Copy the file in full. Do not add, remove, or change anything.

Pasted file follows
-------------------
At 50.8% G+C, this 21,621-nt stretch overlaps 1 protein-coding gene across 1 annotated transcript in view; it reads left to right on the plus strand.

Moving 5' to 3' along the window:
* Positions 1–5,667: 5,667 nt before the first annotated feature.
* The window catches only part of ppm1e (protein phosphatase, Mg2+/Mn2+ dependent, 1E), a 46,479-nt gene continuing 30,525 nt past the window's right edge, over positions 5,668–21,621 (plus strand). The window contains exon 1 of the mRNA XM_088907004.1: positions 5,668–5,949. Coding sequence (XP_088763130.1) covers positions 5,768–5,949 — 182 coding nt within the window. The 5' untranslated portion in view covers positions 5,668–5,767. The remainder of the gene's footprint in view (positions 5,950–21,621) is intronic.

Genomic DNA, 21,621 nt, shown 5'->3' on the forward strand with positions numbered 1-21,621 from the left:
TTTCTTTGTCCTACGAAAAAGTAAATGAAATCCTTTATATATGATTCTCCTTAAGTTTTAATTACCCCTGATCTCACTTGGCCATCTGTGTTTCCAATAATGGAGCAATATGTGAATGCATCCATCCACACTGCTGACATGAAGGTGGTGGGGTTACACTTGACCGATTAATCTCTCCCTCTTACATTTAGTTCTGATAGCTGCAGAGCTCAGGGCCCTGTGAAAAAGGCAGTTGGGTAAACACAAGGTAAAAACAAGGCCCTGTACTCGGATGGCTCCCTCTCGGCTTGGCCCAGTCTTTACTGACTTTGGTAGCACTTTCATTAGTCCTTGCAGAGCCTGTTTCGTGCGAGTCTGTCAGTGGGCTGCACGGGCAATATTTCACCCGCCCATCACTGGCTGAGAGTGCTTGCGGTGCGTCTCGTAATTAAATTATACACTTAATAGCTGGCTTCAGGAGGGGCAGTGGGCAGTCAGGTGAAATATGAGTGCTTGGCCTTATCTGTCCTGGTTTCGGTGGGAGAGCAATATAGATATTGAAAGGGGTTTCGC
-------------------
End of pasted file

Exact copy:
At 50.8% G+C, this 21,621-nt stretch overlaps 1 protein-coding gene across 1 annotated transcript in view; it reads left to right on the plus strand.

Moving 5' to 3' along the window:
* Positions 1–5,667: 5,667 nt before the first annotated feature.
* The window catches only part of ppm1e (protein phosphatase, Mg2+/Mn2+ dependent, 1E), a 46,479-nt gene continuing 30,525 nt past the window's right edge, over positions 5,668–21,621 (plus strand). The window contains exon 1 of the mRNA XM_088907004.1: positions 5,668–5,949. Coding sequence (XP_088763130.1) covers positions 5,768–5,949 — 182 coding nt within the window. The 5' untranslated portion in view covers positions 5,668–5,767. The remainder of the gene's footprint in view (positions 5,950–21,621) is intronic.

Genomic DNA, 21,621 nt, shown 5'->3' on the forward strand with positions numbered 1-21,621 from the left:
TTTCTTTGTCCTACGAAAAAGTAAATGAAATCCTTTATATATGATTCTCCTTAAGTTTTAATTACCCCTGATCTCACTTGGCCATCTGTGTTTCCAATAATGGAGCAATATGTGAATGCATCCATCCACACTGCTGACATGAAGGTGGTGGGGTTACACTTGACCGATTAATCTCTCCCTCTTACATTTAGTTCTGATAGCTGCAGAGCTCAGGGCCCTGTGAAAAAGGCAGTTGGGTAAACACAAGGTAAAAACAAGGCCCTGTACTCGGATGGCTCCCTCTCGGCTTGGCCCAGTCTTTACTGACTTTGGTAGCACTTTCATTAGTCCTTGCAGAGCCTGTTTCGTGCGAGTCTGTCAGTGGGCTGCACGGGCAATATTTCACCCGCCCATCACTGGCTGAGAGTGCTTGCGGTGCGTCTCGTAATTAAATTATACACTTAATAGCTGGCTTCAGGAGGGGCAGTGGGCAGTCAGGTGAAATATGAGTGCTTGGCCTTATCTGTCCTGGTTTCGGTGGGAGAGCAATATAGATATTGAAAGGGGTTTCGC